Forty years ago in April of 1982, Carl and Nadine “Dinie” Glassman took a leap of faith when they saw an opportunity to move together to New Hope and open a bed & breakfast. The small riverside town filled with arts & culture is exactly where they felt their creative natures would thrive. Together, they took over ownership of the 1870 Wedgwood Inn of New Hope.
“We come across as ‘The Dynamic Duo’,” says Carl of his and his wife’s success together, “We are re-energized every day by the wonderful, interesting and appreciative guests from around the world.”
Carly and Dinie saw themselves as part of an emerging class of professionals who rejected both suburban conformity and urban complexity. After both graduating from Rutgers University in New Brunswick, NJ, they knew it was life in a small town gingerbread Victorian filled with antiques for them. Their vision was to use the B&B as a platform for their interests in people, baking, gardening, renovating historic buildings and collecting art and antiques.
Though originally a side hustle, as time went on, running the inn became their full time careers. They built their personal home on property where they raised their daughter, Jessica. As time went on, they purchased additional properties next door to add to their collection of three inns, including the 1833 Umpelby House and 1890 Carriage House.
Carl, Dinie & Jasper, inn dog extraordinaire, in 1983. Carl, Dinie & Jasper with Denise Stoklosa, a guest of the Wedgwood Inn since 1983.
A Colonial Foundation
The building that is the Wedgwood Inn was built in 1870 and sits on top of a Colonial Era stone foundation. It has hip roofs, is painted a Victorian era blue shade, and was once referred to as
“The Fort” when it was a headquarters house during the Revolutionary War. The property had also been a temporary campsite for General George Washington’s troops three weeks before the crossing of the Delaware River and the Battle of Trenton.
Another intriguing part of Wedgwood’s history was that it was once a spot on the Philadelphia-Quaker Underground Railroad that was organized in the early 1800s to serve as a safe haven for those escaping slavery. Upon site renovations in 1999, an underground stone room was uncovered under the old porch. As renovations were finished, the room was preserved to keep its history intact. Today, a window to the past can be found in the fireplace lounge of the inn.
The Wedgwood Inn has 18 guest rooms with a wide selection of amenities for guests to enjoy – including suites with fireplaces and whirlpool tubs. Guests are treated to a multi-course breakfast each morning in the dining room. The garden out back showcases a selection of art sculptures, as well as a miniature covered bridge where guests can leave lovelocks (a tradition that dates back to World War 1) during their stay.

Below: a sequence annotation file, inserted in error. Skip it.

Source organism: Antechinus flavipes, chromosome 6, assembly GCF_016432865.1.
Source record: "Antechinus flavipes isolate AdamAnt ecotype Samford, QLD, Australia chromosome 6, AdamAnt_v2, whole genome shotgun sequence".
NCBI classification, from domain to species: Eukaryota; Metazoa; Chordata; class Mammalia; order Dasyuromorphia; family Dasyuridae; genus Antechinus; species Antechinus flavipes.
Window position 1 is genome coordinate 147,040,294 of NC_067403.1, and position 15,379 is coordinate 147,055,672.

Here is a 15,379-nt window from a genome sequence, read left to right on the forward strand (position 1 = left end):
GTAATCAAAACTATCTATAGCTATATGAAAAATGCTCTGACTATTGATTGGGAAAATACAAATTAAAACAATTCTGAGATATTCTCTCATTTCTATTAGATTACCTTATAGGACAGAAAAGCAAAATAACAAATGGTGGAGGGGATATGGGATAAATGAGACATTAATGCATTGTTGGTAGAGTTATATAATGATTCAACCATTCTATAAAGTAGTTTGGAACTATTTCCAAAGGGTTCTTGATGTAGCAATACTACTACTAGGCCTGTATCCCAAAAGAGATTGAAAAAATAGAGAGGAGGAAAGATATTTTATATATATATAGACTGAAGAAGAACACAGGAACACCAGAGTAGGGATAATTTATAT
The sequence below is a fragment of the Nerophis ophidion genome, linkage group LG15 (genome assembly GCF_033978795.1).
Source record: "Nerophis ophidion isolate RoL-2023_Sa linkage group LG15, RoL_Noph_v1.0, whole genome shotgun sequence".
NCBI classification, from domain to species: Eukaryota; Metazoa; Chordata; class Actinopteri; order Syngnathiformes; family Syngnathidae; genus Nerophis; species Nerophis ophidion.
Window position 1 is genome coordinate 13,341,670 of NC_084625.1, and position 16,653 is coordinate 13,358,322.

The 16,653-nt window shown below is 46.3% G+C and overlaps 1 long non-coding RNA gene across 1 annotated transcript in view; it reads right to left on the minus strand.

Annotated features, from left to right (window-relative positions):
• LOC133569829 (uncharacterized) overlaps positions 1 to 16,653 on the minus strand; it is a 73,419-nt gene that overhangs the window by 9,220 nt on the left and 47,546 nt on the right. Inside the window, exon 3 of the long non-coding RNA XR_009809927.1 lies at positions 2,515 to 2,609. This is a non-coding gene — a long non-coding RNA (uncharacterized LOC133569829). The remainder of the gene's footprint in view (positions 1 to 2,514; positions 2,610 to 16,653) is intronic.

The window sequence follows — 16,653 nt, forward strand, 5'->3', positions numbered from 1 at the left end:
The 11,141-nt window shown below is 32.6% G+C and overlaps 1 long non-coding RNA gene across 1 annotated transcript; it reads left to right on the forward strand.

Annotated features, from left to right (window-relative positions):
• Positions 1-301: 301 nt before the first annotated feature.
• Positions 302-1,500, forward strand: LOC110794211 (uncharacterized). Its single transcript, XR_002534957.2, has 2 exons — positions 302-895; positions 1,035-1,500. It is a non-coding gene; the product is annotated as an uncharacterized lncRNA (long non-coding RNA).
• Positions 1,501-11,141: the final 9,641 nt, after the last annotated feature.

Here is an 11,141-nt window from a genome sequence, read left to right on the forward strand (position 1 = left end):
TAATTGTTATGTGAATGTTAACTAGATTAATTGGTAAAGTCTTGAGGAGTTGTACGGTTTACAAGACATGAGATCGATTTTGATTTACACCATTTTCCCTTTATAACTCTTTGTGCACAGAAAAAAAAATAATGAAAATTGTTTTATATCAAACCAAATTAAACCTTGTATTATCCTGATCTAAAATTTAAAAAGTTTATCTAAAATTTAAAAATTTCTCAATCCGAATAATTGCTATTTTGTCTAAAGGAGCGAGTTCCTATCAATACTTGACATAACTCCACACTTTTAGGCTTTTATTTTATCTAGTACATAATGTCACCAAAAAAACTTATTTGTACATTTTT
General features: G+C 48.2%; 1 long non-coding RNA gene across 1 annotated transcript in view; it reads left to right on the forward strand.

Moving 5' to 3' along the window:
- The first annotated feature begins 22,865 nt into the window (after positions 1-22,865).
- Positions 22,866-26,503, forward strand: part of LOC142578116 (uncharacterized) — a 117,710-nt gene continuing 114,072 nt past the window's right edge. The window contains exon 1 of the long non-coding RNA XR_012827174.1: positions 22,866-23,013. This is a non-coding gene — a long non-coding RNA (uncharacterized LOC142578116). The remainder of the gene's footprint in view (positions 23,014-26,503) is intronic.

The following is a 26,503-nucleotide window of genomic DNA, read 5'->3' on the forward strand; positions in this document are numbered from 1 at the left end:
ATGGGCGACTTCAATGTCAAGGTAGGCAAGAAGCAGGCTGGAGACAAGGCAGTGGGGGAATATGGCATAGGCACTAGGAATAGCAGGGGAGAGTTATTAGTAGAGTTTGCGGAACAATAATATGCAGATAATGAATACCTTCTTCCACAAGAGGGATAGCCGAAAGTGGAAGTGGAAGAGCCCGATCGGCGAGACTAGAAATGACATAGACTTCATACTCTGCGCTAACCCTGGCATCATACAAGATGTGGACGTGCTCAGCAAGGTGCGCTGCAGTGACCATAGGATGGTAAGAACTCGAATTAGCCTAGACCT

At the Wedgwood Inn, they host not only individuals and tourists, but also small conferences, weddings, business retreats, and more. The Wedgwood Inn once hosted famous actor William Shatner for a three-week span while he performed at the Bucks County Playhouse!
Carl, Dinie & Jasper. 1986.
What kind of 19th century bed and breakfast would the Wedgwood be without a little haunted history? Through the years, guests have claimed to hear scratching on the walls of the inn, most frequently from within the walls of the old servant’s staircase. The Wedgwood Inn’s most famous ghost is “Sarah,” a 12-year-old servant girl who was seeking freedom on the Underground Railroad on the property. It is said that her cries can still be heard as she searches for her parents who were separated from her on their journey. It has also been reported that Sarah has made an appearance to younger guests and shares stories with them about her escape.
Another notable ghost is that of Joseph Pickett – a famous New Hope based painter who created his famous painting “Manchester Valley” based on the view from the backyard.
A Crux in the Community
The Wedgwood Inn owners are founders of the Bucks County Bed & Breakfast Association, which assists members in group marketing, collective purchasing and mutual aid. They are also active participants in annual New Hope events, like the Automobile Show.
Carl & Dinie developed The Inn School for Aspiring Innkeepers apprenticeship program to help others interested in pursuing a career in hospitality, maintain contact with other innkeepers around the world, and to keep on top of the latest trends and practices. In 1992, Carl co-authored the book How to Start & Run Your Own Bed & Breakfast Inn, which is available for purchase at the Inn and online.
The dining room.
One of the charming bedrooms with a delicious breakfast in bed spread.
40 years and Beyond
Carl described running an inn as a 24/7 lifestyle business but also quotes the saying that “if you love what you do, you’ll never work a day in your life.” The love that Carl and Dinie have for their B&B is apparent from the minute you walk through the door and is visible in all aspects of their inn. Don’t wait to book your stay at this iconic inn in New Hope.
Congratulations to Carl and Dinie for 40 wonderful years of hospitality and best wishes for many more to come!
Carl, Dinie & their daughter, Jessica.
Innkeeping through the 2020 pandemic.
*Special Offer* As a special treat to visitors, those who mention “40th Anniversary Special” at the time of their booking will receive $40 off a 3-night reservation throughout 2022.